Young men had to apply to Marguerite and undergo serious examination from her before taking a wife. The community seemed to appreciate Marguerite’s role here and in teaching their children. In 1667, they resolved to ask the king to grant letters patent to Marguerite’s congregation (guaranteeing their work and existence).
1670 thus found Marguerite on her way back to France, alone and without money, to seek the king’s presence. Her congregation was noted to teach reading, writing and handiwork, and Colbert noted it “must be actively encouraged.” And so the following year, Marguerite received from the king the civil permissions to form her congregation of sisters. Three of her neices returned with her from this journey; two joined her congregation and one married a local settler.
Meeting the poor where they live—in ghettos and barrios and neighbourhoods unfamiliar to us—can be uncomfortable. Yet in our work with them, if we present ourselves with dignity and compassion, and offer the same, we can work together on a more level ground. ~ Melanie Rigney, Sisterhood of Saints: Daily Guidance and Inspiration
The next decade was a busy and successful one for Marguerite. She opened a boarding school, founded smaller schools in the local towns, and established a mission in the local Indian village. She had a heart for the less fortunate and the young Indian girls were particular favourites with her. Marguerite also ensured that her companions were trained in pedagogy and in a rule of life suited to their uncloistered community. She taught them to imitate the Virgin Mary’s earthly existence.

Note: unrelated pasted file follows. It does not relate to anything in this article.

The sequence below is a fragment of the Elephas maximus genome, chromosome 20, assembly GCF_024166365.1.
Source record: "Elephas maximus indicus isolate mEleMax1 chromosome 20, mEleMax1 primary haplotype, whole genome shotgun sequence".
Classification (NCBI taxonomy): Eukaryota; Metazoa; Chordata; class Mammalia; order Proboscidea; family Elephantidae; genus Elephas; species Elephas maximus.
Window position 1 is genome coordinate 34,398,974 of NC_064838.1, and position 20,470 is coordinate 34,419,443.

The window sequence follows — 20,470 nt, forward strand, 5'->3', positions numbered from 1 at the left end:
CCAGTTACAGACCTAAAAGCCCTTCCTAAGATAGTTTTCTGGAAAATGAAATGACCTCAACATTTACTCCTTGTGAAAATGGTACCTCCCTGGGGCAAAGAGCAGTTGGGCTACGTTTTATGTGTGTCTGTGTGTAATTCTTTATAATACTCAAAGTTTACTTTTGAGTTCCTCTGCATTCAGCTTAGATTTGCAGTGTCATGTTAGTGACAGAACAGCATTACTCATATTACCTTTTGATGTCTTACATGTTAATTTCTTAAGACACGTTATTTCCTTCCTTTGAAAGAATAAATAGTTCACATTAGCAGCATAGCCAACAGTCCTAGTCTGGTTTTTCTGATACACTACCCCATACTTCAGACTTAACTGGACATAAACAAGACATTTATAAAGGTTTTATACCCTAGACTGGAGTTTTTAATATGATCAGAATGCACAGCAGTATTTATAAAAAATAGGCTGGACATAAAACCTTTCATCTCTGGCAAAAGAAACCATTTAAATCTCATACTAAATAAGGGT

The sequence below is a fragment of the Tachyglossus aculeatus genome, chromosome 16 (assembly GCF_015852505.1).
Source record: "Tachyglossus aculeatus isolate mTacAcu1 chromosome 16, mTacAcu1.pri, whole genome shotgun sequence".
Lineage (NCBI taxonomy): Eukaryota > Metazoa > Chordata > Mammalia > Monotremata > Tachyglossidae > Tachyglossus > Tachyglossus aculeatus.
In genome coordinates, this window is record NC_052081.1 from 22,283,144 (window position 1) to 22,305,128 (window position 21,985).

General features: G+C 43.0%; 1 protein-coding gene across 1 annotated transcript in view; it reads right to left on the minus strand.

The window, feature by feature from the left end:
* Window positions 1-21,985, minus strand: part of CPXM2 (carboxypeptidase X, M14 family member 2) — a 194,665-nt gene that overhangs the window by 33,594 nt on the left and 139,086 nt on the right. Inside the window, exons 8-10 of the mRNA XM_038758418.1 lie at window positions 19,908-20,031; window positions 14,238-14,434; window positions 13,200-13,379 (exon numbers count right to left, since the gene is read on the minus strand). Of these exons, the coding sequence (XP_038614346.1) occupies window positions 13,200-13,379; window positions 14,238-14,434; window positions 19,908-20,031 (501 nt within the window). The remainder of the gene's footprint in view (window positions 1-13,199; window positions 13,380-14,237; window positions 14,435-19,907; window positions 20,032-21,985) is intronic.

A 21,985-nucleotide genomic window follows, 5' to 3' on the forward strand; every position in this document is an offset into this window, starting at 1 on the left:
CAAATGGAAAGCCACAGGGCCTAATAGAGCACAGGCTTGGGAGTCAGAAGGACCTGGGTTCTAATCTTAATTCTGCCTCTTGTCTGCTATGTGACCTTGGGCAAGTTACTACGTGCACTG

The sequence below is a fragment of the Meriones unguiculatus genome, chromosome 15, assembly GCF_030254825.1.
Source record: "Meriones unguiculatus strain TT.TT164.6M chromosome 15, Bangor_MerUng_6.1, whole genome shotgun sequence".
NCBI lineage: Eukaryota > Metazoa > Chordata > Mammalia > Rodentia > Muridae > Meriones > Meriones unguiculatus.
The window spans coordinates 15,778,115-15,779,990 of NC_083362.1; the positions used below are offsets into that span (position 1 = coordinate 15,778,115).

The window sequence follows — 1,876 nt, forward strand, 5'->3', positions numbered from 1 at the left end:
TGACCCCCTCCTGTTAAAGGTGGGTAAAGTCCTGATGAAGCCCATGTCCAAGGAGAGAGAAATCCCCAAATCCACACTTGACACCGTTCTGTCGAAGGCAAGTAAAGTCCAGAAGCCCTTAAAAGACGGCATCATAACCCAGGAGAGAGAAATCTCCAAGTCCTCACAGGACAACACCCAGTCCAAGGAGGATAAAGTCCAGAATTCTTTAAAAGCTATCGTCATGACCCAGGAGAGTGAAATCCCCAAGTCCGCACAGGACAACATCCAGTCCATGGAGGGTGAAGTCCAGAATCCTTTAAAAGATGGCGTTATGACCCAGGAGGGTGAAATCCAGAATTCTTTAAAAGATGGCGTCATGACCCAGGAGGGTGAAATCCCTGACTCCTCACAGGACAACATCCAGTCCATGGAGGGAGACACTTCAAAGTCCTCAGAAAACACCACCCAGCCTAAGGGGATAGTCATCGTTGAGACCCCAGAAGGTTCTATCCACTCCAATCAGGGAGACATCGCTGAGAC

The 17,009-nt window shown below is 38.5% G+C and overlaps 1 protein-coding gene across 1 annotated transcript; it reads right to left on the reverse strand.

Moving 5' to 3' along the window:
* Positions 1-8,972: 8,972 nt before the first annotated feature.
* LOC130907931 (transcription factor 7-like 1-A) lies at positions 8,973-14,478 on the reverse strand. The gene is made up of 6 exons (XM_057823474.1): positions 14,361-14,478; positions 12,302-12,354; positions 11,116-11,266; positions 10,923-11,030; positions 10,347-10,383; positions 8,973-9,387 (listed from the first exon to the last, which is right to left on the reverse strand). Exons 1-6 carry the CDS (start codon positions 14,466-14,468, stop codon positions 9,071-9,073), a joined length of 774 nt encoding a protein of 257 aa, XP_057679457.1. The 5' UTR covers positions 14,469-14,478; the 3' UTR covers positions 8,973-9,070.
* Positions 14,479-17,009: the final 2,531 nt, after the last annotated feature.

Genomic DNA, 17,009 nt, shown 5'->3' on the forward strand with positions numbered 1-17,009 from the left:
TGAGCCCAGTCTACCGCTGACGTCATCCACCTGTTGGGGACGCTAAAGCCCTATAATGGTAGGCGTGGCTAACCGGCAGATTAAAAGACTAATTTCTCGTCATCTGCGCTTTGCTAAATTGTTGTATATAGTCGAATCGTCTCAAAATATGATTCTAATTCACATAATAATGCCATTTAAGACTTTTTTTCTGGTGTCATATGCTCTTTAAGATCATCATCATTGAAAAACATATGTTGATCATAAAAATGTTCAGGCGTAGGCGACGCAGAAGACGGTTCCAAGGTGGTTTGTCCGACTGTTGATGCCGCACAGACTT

In 1680, Marguerite made her third and last voyage to France, seeking support for her community again. This was to be a difficult decade for her; a fire destroyed her mother house and caused the death of two of her companions. She had hoped to retire, but continued her work, supported by a new bishop.
More schools were founded, but the bishop pushed Marguerite’s community to join the local Ursulines. With the support of other priests and sisters, Marguerite continued to insist that her community had to be “secular nuns,” or nuns living among the people they served. In The Big Book of Women Saints, Sarah Gallick writes that Marguerite told her bishop, “The Blessed Virgin was never cloistered… she never excused herself from any journey on which there was good to be done or some work of charity to be performed.”
Saint Marguerite’s Death and Legacy
Marguerite Bourgeoys died in 1700, offering her life to God in exchange for that of another young nun who was close to death (and recovered). Her work in Quebec was continued by forty sisters of the Congregation de Notre-Dame; today, there are more than 2,600 sisters on mission in Canada, the US, and around the world. Her feast day is January 12 (the anniversary of her death) and she is the patron of orphans.
Marguerite was a woman ahead of her times, as noted by her biographer Helene Bernier. She insisted upon free education, even for girls, in a century when France was wondering whether daughters in the lower classes should receive education. She required her teachers to be trained and skilled. She recommended prudence and extreme moderation in the case of chastisement. And she reached out, not only to the settlers of New France, but also to the Indians, winning to herself the first two nuns to come from the Algonkin and Iroquois tribes.